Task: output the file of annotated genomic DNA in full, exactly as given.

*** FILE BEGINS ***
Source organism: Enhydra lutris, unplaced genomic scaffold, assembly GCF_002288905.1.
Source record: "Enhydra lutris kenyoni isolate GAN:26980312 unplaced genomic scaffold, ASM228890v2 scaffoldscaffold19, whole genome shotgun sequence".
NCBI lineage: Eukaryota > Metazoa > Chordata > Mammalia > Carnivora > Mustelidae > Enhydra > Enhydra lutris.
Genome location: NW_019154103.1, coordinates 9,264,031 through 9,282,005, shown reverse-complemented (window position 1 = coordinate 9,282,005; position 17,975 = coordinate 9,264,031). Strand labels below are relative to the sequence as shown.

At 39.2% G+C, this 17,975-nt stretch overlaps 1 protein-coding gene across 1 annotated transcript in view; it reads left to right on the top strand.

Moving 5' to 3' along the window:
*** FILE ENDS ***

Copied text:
Source organism: Enhydra lutris, unplaced genomic scaffold, assembly GCF_002288905.1.
Source record: "Enhydra lutris kenyoni isolate GAN:26980312 unplaced genomic scaffold, ASM228890v2 scaffoldscaffold19, whole genome shotgun sequence".
NCBI lineage: Eukaryota > Metazoa > Chordata > Mammalia > Carnivora > Mustelidae > Enhydra > Enhydra lutris.
Genome location: NW_019154103.1, coordinates 9,264,031 through 9,282,005, shown reverse-complemented (window position 1 = coordinate 9,282,005; position 17,975 = coordinate 9,264,031). Strand labels below are relative to the sequence as shown.

At 39.2% G+C, this 17,975-nt stretch overlaps 1 protein-coding gene across 1 annotated transcript in view; it reads left to right on the top strand.

Moving 5' to 3' along the window: